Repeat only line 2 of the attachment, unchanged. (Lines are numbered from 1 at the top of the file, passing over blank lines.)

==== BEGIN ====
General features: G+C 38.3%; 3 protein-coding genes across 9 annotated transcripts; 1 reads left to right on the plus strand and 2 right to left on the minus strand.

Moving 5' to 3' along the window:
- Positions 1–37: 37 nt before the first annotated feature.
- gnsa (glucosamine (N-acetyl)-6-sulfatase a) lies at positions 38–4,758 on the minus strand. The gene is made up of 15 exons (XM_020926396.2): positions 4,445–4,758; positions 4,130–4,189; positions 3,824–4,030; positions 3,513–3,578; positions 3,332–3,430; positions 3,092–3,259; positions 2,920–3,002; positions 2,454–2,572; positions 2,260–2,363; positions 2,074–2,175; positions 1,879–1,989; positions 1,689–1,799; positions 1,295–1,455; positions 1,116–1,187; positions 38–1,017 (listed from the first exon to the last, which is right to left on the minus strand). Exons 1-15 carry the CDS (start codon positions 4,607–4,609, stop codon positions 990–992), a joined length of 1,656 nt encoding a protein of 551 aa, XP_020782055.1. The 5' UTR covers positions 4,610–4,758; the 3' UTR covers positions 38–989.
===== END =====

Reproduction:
Moving 5' to 3' along the window: